by Cece Whittaker
Not surprisingly, the World War II era is a favored setting for historical romance novels. One of the many reasons for this is the common phenomenon of personal sharing. At home in America, it was a special time in recorded history during which general goodwill and sacrifice was the way of life. Scaring up an extra plateful for someone’s visiting cousin or fellow worker was not embarrassing or something to put up with. It was an opportunity to serve, and as such, a powerful weapon against depression and confusion.
“Share and Play Square”
Most of the drive behind taking the high road was dedicated to support, whether toward the men at the front, the men and women at home on base, or in factories, or even the children coming up in what would otherwise be an unacceptably tumultuous world. The country was ripe with helpful and inspirational slogans. Terrence Witkowski in his work, “The American Consumer Home Front During World War II,” agrees. He feels that this element of World War II’s history telling has been largely “Produce and Conserve, Share and Play Square.” (Witkowski, 1998)
Something about the feeling of we’re-all-in-this-together provides comfort and closes out thoughts of who will get that paralyzing telegram next, and what will the papers say tomorrow? Limited meat resources created almost a celebration in offering up a meatless night of the week, usually Monday. For Catholics, this was a double, as Fridays without meat were already the rule. “Rationing meant sacrifices for all,” the author of World War II Rationing says. He further describes “Sugar Buying Cards,” which allotted specific measures of sugar which families were eligible to buy, based on the number of family members. (World War II Rationing, n.d.) See more about the Meatless Monday at www.u-s-history.com.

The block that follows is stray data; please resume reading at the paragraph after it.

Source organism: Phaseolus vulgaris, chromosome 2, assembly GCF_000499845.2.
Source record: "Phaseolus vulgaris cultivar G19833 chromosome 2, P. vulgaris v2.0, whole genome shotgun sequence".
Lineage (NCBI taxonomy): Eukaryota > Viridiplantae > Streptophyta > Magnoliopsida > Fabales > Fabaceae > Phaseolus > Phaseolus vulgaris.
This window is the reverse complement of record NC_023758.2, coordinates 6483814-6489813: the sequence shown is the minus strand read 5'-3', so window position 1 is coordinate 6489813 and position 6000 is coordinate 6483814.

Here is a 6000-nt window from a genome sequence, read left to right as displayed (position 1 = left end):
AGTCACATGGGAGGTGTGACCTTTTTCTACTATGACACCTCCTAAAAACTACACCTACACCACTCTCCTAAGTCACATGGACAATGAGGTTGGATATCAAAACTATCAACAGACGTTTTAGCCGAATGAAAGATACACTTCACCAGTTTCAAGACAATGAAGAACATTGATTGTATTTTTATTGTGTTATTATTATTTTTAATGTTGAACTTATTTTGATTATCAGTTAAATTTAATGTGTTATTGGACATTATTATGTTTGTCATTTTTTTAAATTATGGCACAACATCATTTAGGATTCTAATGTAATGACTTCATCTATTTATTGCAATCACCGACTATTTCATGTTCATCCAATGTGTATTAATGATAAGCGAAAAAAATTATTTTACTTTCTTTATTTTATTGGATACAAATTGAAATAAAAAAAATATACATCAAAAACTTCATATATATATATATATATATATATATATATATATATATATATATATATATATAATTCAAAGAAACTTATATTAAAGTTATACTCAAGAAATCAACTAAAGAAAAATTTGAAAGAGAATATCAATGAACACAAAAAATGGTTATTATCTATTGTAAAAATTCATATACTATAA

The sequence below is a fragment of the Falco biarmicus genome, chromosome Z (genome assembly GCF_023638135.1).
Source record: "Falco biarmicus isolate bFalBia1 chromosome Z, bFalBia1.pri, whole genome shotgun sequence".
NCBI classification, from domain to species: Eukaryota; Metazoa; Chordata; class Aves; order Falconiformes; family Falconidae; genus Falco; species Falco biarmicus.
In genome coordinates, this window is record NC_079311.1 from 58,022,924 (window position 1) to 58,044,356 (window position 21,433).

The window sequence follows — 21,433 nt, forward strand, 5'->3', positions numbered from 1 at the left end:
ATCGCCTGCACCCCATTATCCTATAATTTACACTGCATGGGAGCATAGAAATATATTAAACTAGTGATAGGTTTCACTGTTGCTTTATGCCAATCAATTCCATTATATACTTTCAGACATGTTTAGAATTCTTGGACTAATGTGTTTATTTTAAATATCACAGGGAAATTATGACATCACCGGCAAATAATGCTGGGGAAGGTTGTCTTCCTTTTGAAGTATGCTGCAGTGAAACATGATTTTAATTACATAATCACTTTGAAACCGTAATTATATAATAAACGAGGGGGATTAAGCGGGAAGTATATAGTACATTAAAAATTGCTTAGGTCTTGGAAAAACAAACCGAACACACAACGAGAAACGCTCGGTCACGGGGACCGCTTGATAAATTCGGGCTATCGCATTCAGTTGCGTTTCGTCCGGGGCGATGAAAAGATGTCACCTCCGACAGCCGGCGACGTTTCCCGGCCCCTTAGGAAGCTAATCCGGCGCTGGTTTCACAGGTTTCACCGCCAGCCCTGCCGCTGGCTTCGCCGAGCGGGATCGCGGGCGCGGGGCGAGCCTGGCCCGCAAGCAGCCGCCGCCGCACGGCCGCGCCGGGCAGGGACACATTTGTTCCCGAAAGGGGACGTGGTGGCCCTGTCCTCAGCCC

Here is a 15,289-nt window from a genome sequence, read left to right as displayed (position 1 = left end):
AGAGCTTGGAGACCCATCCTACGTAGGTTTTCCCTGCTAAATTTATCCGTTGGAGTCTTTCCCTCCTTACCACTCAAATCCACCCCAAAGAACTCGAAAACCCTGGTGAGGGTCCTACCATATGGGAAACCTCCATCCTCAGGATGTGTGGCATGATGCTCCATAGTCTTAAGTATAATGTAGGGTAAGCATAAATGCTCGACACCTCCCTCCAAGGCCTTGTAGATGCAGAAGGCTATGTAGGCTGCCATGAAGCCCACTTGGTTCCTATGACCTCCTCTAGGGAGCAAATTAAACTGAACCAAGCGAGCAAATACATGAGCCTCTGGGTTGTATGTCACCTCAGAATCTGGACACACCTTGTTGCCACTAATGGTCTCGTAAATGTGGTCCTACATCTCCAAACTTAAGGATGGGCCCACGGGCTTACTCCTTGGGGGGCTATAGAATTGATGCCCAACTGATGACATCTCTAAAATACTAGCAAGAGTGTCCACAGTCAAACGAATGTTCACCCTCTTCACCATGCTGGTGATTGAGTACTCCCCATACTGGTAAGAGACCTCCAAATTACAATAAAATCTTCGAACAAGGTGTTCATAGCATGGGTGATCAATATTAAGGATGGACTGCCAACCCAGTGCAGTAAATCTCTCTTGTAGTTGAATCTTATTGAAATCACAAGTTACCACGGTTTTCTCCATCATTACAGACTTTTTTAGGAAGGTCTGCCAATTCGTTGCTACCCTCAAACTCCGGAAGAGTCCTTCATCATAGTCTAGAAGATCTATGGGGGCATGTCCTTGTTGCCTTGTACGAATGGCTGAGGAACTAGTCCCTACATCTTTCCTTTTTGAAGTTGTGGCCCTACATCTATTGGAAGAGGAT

Some historical romance novels celebrate the humanity and laughter, but also include sacrifice and the heartache of separation during this very emotional, yet kindness and sharing time. My series contributes in that direction. www.cecewhittakerstories.com.
Witkowski, T. H. (1998). The American Consumer Home Front During World War Ii. ACR North American Advances. Retrieved 7 27, 2018, from http://acrwebsite.org/search/view-conference-proceedings.aspx?id=8204
World War II Rationing. (n.d.). Retrieved 7 27, 2018, from U-s-history.com: http://www.u-s-history.com/pages/h1674.html